|Gainesville||382.390||615.397||74||382||SR 121 to SR 331 – Gainesville, Williston|
|383.694||617.496||75||384||SR 24 – Gainesville, Archer|
|387.218||623.167||76||387||SR 26 – Gainesville, Newberry|
|||389.815||627.346||77||390||SR 222 – Gainesville|
|Alachua||398.854||641.893||78||399||US 441 (SR 20 / SR 25) – Alachua, High Springs|
|Traxler||404.225||650.537||79||404||CR 236 – High Springs, Lake Butler|
|Ellisville||413.709||665.800||80||414||US 41 / US 441 (SR 25) – Lake City, High Springs|
|||422.632||680.160||81||423||SR 47 – Fort White, Lake City|
|Lake City||427.351||687.755||82||427||US 90 (SR 10) – Lake City, Live Oak|
|||434.702||699.585||83||435||I-10 (SR 8) – Jacksonville, Tallahassee||I-10 exit 296|
|Suwannee||||439.386||707.123||84||439||SR 136 – White Springs, Live Oak|
|||451.262||726.236||85||451||US 129 (SR 51) – Jasper, Live Oak|
|||460.350||740.862||86||460||SR 6 – Jasper, Madison|
|Jennings||466.825||751.282||87||467||SR 143 – Jennings|
|||469.0||754.8||State of Florida welcome center (southbound only)|
|||470.808||757.692||I‑75 north (SR 401) – Lake Park, Valdosta, Atlanta||Georgia state line|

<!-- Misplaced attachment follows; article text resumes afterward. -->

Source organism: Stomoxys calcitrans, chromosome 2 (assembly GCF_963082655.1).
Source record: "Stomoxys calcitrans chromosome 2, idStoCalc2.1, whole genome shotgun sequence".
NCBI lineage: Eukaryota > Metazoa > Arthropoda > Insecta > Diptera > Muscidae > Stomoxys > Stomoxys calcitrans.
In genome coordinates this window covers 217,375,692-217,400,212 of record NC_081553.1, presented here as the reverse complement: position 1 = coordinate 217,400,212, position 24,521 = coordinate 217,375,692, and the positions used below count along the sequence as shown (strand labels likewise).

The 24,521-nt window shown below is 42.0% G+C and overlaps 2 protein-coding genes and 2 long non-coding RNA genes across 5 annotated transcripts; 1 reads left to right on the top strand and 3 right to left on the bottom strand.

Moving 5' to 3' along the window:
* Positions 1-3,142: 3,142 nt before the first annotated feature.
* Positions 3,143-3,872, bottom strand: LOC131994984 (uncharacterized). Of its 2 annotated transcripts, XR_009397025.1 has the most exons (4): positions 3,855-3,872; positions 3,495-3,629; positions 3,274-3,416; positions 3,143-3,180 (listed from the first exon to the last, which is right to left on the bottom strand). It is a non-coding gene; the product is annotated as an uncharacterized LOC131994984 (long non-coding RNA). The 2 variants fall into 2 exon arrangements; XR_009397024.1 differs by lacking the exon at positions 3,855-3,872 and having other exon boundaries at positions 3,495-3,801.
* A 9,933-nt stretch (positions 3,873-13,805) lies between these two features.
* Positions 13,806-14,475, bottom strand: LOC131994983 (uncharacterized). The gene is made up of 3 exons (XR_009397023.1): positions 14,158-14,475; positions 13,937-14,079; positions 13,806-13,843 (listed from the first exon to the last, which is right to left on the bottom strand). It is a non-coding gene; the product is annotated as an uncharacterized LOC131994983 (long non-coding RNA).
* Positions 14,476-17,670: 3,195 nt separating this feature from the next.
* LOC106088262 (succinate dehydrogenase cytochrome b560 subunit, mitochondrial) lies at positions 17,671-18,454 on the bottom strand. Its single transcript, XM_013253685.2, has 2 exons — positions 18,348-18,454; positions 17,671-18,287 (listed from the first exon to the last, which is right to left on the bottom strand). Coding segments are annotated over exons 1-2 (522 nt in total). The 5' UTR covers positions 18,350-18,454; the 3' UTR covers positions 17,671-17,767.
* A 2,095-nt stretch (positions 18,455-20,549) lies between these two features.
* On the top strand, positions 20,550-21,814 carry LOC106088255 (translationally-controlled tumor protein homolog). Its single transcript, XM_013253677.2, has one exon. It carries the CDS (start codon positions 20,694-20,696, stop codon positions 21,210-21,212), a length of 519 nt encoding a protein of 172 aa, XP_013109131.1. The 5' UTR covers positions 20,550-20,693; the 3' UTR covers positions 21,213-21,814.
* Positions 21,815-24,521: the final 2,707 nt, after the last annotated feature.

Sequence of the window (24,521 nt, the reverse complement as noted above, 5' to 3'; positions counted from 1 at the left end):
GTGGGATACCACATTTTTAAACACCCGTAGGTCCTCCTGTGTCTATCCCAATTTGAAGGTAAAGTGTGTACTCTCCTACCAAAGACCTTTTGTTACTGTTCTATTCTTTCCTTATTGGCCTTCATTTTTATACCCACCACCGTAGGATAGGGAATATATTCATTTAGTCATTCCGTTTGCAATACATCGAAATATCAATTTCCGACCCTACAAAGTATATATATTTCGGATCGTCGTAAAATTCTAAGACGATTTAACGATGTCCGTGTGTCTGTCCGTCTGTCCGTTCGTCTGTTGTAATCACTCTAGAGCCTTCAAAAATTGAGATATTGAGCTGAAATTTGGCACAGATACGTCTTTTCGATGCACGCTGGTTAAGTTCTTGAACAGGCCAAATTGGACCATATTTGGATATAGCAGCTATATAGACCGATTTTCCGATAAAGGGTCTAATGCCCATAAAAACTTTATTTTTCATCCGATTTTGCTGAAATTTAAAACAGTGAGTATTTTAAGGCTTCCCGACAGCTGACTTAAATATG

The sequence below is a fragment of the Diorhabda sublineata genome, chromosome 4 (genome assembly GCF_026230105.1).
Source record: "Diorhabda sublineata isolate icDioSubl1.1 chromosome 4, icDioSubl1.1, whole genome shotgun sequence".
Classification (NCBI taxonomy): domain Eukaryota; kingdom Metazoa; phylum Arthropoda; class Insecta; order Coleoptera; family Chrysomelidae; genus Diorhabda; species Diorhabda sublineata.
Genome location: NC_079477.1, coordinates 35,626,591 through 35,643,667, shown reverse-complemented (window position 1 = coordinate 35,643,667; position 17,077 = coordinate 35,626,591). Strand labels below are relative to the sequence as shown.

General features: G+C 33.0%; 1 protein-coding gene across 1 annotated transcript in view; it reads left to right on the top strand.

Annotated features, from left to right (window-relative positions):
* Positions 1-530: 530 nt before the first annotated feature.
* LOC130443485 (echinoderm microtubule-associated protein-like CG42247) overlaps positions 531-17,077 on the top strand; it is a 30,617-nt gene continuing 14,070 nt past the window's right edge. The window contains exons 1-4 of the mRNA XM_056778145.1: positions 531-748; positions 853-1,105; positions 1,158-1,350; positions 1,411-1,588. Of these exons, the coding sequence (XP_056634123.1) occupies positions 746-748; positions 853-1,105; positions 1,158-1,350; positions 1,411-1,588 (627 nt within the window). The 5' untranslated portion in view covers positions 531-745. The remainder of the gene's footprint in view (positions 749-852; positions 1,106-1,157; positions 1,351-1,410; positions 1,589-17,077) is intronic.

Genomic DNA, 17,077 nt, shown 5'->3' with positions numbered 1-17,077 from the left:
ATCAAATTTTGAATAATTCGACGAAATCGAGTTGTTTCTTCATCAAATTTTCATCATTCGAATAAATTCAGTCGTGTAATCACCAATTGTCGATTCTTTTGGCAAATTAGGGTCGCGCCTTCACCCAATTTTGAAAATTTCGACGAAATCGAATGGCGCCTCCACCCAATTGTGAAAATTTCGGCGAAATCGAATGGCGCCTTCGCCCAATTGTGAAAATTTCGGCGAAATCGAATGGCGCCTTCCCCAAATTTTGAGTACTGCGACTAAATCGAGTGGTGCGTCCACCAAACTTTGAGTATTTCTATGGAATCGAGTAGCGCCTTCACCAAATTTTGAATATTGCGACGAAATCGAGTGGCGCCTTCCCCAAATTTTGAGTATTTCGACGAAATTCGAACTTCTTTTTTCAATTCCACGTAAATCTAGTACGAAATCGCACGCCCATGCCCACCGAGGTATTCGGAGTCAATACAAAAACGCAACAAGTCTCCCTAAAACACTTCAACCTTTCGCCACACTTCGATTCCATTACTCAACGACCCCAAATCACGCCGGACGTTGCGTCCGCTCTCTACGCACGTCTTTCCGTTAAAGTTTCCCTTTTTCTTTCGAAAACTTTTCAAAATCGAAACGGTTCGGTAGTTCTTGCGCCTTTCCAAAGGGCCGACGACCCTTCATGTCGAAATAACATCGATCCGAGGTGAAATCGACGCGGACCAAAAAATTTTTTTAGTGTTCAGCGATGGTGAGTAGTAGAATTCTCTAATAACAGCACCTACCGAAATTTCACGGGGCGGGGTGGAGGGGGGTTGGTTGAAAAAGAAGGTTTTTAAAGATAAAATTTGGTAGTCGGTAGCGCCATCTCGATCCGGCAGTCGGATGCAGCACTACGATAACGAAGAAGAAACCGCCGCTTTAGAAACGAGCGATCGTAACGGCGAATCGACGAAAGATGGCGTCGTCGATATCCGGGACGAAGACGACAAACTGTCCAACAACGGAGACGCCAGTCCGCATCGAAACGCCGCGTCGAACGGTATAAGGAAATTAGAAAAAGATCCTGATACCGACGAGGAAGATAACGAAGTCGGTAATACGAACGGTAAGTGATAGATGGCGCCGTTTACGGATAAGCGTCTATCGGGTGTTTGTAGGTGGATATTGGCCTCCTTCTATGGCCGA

|1.000 mi = 1.609 km; 1.000 km = 0.621 mi
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- Burghard, August (1969). Alligator Alley: Florida's Most Controversial Highway. Washington, DC: Lanman. pp. 3–29. Excerpted in "Alligator Alley Story". naples.net. Retrieved June 25, 2012.
- FIHS System Map (Map). Florida Department of Transportation. January 1, 2006. Archived from the original on December 22, 2007. Retrieved February 9, 2008.
- Kernicky, Kathleen (March 7, 1993). "Alligator Alley Now A Memory". Orlando Sentinel. Retrieved August 6, 2014.
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- Region 7 staff. "I-75 at County Road 54 (interchange reconstruction and resurfacing, completed August 2010)". myTBI. Florida Department of Transportation. Retrieved July 24, 2011.
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- "Interstate 75". AA Roads. Retrieved July 28, 2016.
- "West Coast Turnpike Study Ordered By Kirk". St. Petersburg Times. April 20, 1967. p. 1B.
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- "I-75 Extension Should Kill Toll Road: Cramer". Daytona Beach Morning Journal. August 16, 1968. p. 16.
- "Interstate 75". Interstate-Guide. Retrieved August 6, 2014.[self-published source]
- Sullivan-Hartung, Maureen. "Alligator Alley: 45 years of connecting east and west". Florida Weekly. Retrieved August 6, 2014.
- "It Will Be 7 Years Before Highway Network Is A Reality". Sarasota Herald-Tribune. April 2, 1973. p. 9A.